XI'AN, Sept. 7 (Xinhua) -- In northwestern Chinese county of Wuqi, there is a saying about the free-range goats with "mouths like shears and hooves like shovels," nibbling away the grassroots and peeling the tree bark.
Leaning on the door of his corner store, Yan Zhihong looked into the distance at the lush mountains and nearby reservoir. Memories of the old days took the 55-year-old back 20 years to when he used to herd goats up the barren hills.
Yan lives in a small village in Wuqi of Yan'an in the northwestern Shaanxi Province, a sacred revolutionary base of the Communist Party of China in the 1940s.
In 1997, the local government of Wuqi identified goat breeding as a pillar industry, while experts came from the Food and Agriculture Organization of the United Nations chilled the enthusiasm by saying that the area was too fragile to graze.
Located in the arid and semi-arid gully area of the Loess Plateau, Yan'an has long suffered severe water loss and soil erosion.
Poor soil made life tougher for local farmers like Yan whose harvests largely depended on the whims of nature. They had to keep clearing the land just to make a living and were then caught in a vicious circle of more reclamation, more wasteland and fewer gains.
"There was barely a touch of green on the bald, overgrazed and overfarmed hills," Yan said.
The earliest change appeared in Wuqi, north of Yan'an with the worst natural conditions.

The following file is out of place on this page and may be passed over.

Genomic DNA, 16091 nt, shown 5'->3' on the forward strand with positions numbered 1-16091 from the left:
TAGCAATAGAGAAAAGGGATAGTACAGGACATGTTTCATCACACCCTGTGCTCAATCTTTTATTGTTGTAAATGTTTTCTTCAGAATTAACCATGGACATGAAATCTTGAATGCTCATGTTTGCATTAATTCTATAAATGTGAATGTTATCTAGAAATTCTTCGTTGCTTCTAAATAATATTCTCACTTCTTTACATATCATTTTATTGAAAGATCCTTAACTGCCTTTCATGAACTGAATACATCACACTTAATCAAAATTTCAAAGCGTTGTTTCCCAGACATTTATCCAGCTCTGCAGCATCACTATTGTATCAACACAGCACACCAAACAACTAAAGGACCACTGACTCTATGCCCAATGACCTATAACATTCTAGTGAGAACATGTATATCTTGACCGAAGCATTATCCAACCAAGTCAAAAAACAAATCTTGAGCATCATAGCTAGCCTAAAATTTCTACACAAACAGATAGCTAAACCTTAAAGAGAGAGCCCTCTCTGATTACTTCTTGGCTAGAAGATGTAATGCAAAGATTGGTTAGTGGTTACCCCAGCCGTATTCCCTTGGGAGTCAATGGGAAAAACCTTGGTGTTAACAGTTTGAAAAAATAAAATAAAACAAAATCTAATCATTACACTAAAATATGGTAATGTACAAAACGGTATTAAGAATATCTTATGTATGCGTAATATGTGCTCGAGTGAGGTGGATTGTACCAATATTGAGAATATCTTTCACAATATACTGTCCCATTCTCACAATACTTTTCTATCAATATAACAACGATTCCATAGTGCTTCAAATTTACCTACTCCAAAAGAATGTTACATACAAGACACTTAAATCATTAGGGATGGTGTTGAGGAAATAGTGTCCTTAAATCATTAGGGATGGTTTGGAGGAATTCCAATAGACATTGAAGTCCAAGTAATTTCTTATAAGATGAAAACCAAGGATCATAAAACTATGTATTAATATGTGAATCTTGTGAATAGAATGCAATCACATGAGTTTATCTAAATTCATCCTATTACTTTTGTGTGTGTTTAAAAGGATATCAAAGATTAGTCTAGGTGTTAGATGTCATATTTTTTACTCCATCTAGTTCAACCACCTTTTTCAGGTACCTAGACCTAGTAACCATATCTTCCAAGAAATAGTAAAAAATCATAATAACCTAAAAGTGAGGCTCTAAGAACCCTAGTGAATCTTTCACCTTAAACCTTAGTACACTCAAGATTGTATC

Grazing on the hills was prohibited starting from 1998 in Wuqi, the first area in the country to do so, with all goats required to be reared in pens. Nationwide eco-construction engineering which centered on returning farmland to forest and grassland kicked off one year later.
Yan was raising some 80 goats and was reluctant to sell them as encouraged when reforestation was launched in Yan'an.
Thanks to grain and cash subsidies, Yan and his fellows in Wuqi were no longer tied to their land, and they started to bravely devote themselves in a "green revolution."
Yet growing trees on the dry and rainless loesses of northern Shaanxi was no easy task. To create an area of artificially planted forest, the plot would have to be replanted five or six times every June to September when there was some rainfall.
Twenty years of unremitting efforts of reforestation has coated Yan'an with more than 700,000 hectares of forests, raising the city's vegetation coverage from 46 percent in 2000 to 81.3 percent in 2018.
Lucid waters and lush mountains have given local farmers new opportunities to live a better life, as cash crops such as apples, muskmelons, peppers, walnuts and other harvests have bulged people's wallets. Yan'an's rural per capita disposable income increased to 10,786 yuan in 2018, an almost eightfold rise from 20 years ago.
Tourism thrives in Yan's village, with a resort that has cave dwelling-themed guesthouses, yachts and flower fields.
"Now, I can make more than 30,000 yuan a year by running my store," Yan said.